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CHALMERS of Cults - from Scottish Nation


"The Scottish Nation" - Chalmers of Cults

The following extract was taken from "The Scottish Nation" (1874) by William Anderson and was kindly forwarded to me by Charles D. Chalmers. My thanks to Charles, for sending me the extract originally and for bringing the book to my attention.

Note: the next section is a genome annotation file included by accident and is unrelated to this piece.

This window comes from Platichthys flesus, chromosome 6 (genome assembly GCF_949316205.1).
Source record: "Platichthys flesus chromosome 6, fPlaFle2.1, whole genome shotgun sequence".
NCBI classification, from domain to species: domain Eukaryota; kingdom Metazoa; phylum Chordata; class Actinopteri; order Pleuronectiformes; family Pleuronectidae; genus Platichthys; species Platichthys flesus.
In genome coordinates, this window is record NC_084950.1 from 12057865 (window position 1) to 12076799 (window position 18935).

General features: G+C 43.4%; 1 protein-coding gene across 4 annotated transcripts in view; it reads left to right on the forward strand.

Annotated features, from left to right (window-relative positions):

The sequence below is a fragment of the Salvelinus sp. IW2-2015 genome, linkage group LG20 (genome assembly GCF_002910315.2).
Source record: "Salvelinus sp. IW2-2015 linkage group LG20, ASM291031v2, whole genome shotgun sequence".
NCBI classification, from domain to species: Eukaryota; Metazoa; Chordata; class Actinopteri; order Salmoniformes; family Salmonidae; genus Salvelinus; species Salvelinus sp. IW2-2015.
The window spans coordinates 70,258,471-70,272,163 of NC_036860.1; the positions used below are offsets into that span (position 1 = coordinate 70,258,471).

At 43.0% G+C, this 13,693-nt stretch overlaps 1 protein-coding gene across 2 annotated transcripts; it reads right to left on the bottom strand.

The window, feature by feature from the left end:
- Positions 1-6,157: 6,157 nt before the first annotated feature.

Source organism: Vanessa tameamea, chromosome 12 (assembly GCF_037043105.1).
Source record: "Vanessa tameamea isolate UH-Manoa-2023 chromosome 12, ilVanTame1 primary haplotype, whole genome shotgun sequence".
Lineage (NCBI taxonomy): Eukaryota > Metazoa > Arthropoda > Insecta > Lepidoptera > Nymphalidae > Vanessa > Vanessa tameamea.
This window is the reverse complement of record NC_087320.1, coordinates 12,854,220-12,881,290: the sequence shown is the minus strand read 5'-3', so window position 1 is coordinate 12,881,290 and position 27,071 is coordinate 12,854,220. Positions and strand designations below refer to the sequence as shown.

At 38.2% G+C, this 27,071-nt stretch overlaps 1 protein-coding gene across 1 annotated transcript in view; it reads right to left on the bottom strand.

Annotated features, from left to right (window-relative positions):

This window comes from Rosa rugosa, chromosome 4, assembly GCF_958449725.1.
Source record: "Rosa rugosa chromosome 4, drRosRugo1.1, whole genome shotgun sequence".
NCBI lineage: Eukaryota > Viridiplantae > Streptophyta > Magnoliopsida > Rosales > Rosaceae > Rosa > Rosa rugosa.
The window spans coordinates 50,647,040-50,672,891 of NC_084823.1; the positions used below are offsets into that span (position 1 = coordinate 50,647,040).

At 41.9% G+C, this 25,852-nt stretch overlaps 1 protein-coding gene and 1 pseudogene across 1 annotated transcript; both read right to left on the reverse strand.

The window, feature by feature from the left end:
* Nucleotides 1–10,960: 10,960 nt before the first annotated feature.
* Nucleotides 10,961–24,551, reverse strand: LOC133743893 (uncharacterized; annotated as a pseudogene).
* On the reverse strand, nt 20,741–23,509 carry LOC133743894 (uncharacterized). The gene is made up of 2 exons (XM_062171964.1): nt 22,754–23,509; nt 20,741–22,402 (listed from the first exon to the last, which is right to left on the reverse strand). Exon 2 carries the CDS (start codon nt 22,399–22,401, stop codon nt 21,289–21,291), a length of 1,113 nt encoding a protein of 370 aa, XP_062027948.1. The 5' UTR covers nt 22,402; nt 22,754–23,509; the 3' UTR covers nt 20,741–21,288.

The family of Chalmers of Cults, in the parish of Tarland, was an early cadet of that of Balnacraig. Alexander Chalmers, the first of Cults, is supposed to have been a grandson of the William Chalmers above named[of Tartas]. He married Lady Agnes Hay, dughter of the earl of Errol. Alexander Chalmers of Cults, the fifth in descent from the above named Alexander, the first of Cults, was provost of Aberdeen in 1567. By his wife, Janet, daughter of Lumsden of Cushnie, he had two sons, Gilbert his successor, and William, minister of Boyndie, of whose descendants afterwards. His elder son, Gilbert Chalmers of Cults, received a charter of confirmation of part of his paternal estates in November 1601. He seems also to have sold the greater portion of them to Sir James Gordon of Lesmoir in 1612, among which were the lands of Cults, which now belong to the duke of Richmond. By his wife, Elizabeth, daughter of Frazer of Dores, he had a son Alexander Chalmers, who appears nevertheless to have been designated of Cults. He married Janet, daughter of James Irvine of Drum,and had a son, Alexander of Cults, who married Marjory, daughter of Robert Lumsden of Cushnie, advocate, by whom he had an only daughter, Marjory, the wife of John Urie, of Pitfichy, and their son was Sir John Urie or Urrie, lieutenant-general in 1643, under the marquis of Montrose. In this Alexander Chalmers ended the elder male branch of the family of Cults.